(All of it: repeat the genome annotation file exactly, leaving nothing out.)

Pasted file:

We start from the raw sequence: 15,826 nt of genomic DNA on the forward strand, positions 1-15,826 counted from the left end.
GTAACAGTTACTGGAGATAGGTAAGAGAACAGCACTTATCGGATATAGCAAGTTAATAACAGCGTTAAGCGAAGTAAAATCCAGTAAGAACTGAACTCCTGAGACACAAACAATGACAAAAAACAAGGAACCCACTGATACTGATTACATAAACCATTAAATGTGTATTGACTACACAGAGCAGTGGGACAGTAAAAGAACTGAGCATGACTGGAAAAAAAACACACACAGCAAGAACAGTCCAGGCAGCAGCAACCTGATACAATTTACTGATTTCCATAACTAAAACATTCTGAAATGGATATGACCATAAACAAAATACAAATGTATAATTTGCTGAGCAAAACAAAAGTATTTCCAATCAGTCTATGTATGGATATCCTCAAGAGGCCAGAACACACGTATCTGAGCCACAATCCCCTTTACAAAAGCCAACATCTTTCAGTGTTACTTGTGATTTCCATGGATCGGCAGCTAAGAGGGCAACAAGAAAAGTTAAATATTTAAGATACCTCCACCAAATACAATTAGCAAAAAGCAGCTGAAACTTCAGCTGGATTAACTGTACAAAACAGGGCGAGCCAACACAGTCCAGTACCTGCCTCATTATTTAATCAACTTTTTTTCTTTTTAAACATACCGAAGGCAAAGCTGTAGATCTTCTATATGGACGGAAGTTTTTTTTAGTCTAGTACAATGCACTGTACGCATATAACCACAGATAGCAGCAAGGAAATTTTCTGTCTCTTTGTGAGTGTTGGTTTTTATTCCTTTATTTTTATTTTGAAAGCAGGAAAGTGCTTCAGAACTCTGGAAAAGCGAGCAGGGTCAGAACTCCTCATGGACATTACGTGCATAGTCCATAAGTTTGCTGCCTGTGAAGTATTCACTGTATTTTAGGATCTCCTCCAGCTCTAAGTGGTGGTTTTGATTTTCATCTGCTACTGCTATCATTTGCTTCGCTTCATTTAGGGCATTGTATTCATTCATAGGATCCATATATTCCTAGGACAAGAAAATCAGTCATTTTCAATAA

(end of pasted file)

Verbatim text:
We start from the raw sequence: 15,826 nt of genomic DNA on the forward strand, positions 1-15,826 counted from the left end.
GTAACAGTTACTGGAGATAGGTAAGAGAACAGCACTTATCGGATATAGCAAGTTAATAACAGCGTTAAGCGAAGTAAAATCCAGTAAGAACTGAACTCCTGAGACACAAACAATGACAAAAAACAAGGAACCCACTGATACTGATTACATAAACCATTAAATGTGTATTGACTACACAGAGCAGTGGGACAGTAAAAGAACTGAGCATGACTGGAAAAAAAACACACACAGCAAGAACAGTCCAGGCAGCAGCAACCTGATACAATTTACTGATTTCCATAACTAAAACATTCTGAAATGGATATGACCATAAACAAAATACAAATGTATAATTTGCTGAGCAAAACAAAAGTATTTCCAATCAGTCTATGTATGGATATCCTCAAGAGGCCAGAACACACGTATCTGAGCCACAATCCCCTTTACAAAAGCCAACATCTTTCAGTGTTACTTGTGATTTCCATGGATCGGCAGCTAAGAGGGCAACAAGAAAAGTTAAATATTTAAGATACCTCCACCAAATACAATTAGCAAAAAGCAGCTGAAACTTCAGCTGGATTAACTGTACAAAACAGGGCGAGCCAACACAGTCCAGTACCTGCCTCATTATTTAATCAACTTTTTTTCTTTTTAAACATACCGAAGGCAAAGCTGTAGATCTTCTATATGGACGGAAGTTTTTTTTAGTCTAGTACAATGCACTGTACGCATATAACCACAGATAGCAGCAAGGAAATTTTCTGTCTCTTTGTGAGTGTTGGTTTTTATTCCTTTATTTTTATTTTGAAAGCAGGAAAGTGCTTCAGAACTCTGGAAAAGCGAGCAGGGTCAGAACTCCTCATGGACATTACGTGCATAGTCCATAAGTTTGCTGCCTGTGAAGTATTCACTGTATTTTAGGATCTCCTCCAGCTCTAAGTGGTGGTTTTGATTTTCATCTGCTACTGCTATCATTTGCTTCGCTTCATTTAGGGCATTGTATTCATTCATAGGATCCATATATTCCTAGGACAAGAAAATCAGTCATTTTCAATAA